What “Orthodoxy” Is and Isn’t: Some Questions about Statements

When someone sits down to specify orthodoxy, he is up to something. Count on it.

No one ever—at least, no one of note I can think of, in the entire global history of the Christian church—takes up stylus, pen, or keyboard and says, “You know, I think I’ll just bang out a new statement of the central tenets of the Christian religion and send it out into the world to do whatever good it can do.” The same thing applies to groups. No meeting, session, council, synod, assembly, or conference ever, ever, drafts a statement of anything unless—

Well, unless what?

Theological musing can take place anytime, anywhere, by those interested in theological problems, provocations, and puzzles. But the setting out of orthodoxy—which has come to mean “correct doctrine” (especially in the Western Church) or “correct worship” (almost exclusively in the Eastern Church) as it literally means “correct glory,” or the correct manifestation [of God’s truth/reality/revelation]—is always occasional and occasioned. Statements of orthodoxy, that is, always emerge from a deliberate project at a particular time in response to a specific challenge or opportunity.

Orthodoxy thus is always exactly what most people, including most framers of such statements, think it isn’t: provisional. Contingent. A product of a particular set of circumstances and actors, orthodoxy is inescapably historical, and thus human.

Yes, “I believe in the Holy Ghost,” as more than one creed avers. But I don’t believe that the Holy Spirit has guaranteed anywherethat statements made beyond the pages of Holy Scripture are to be treated as timelessly and spacelessly true, binding on every believer in every time and place. The Bible itself is The Book of all Christians who deserve the name. But any other statement of faith is just that: human beings doing their best to articulate what they think needs articulating about whatever happens to be concerning the Church in their situation. See how historically bound that is?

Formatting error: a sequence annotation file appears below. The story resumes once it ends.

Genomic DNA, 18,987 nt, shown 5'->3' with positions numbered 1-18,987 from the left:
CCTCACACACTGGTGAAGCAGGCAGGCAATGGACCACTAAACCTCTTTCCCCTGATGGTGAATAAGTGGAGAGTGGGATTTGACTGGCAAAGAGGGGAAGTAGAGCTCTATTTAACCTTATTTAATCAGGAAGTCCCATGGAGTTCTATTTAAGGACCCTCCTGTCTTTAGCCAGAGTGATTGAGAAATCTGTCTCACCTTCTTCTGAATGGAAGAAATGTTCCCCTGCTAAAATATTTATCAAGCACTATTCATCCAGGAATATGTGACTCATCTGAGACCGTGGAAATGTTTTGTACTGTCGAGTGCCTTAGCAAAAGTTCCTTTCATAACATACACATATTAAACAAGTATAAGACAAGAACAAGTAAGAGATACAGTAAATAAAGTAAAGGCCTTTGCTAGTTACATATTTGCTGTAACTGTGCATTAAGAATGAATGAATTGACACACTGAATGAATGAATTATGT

Those who argue that some statements are universal don’t know much about the history of creeds. How “universal” are statements—such as those hammered out “on the road to Nicea” (to coin a phrase), which actually then needed further tuning at Constantinople decades later, or at Chalcedon—whose drafting did not, in fact, include anything like a proportional and geographical representation of the whole Church of the day?

Check the rosters: Not a lot of representation from, say, the Ethiopian Church, or the far eastern churches, or almost anyone from the European west. So “universal” really means “representing a rough compromise worked out, albeit with considerable dissent and under imperial insistence, among most of the churches around the eastern end of the Mediterranean Sea plus a few others.” Not exactly what Vincent of Lérins celebrated as “that faith which has been believed everywhere, always, by all.”

Now, I love the creeds. And centuries of Christian reflection have shown that the Apostles’ Creed, Nicene Creed, and Chalcedonian Definition have done a lot of good work in the Church precisely as they were intended: as regulae fidei, rules of faith, guidelines to help pastors and believers and inquirers to come to grips with some of the crucial and difficult teachings of the Christian church and to avoid repeating the understandable but important mistakes lots of people can easily make in trying to articulate the deeply mysterious teachings of Christianity.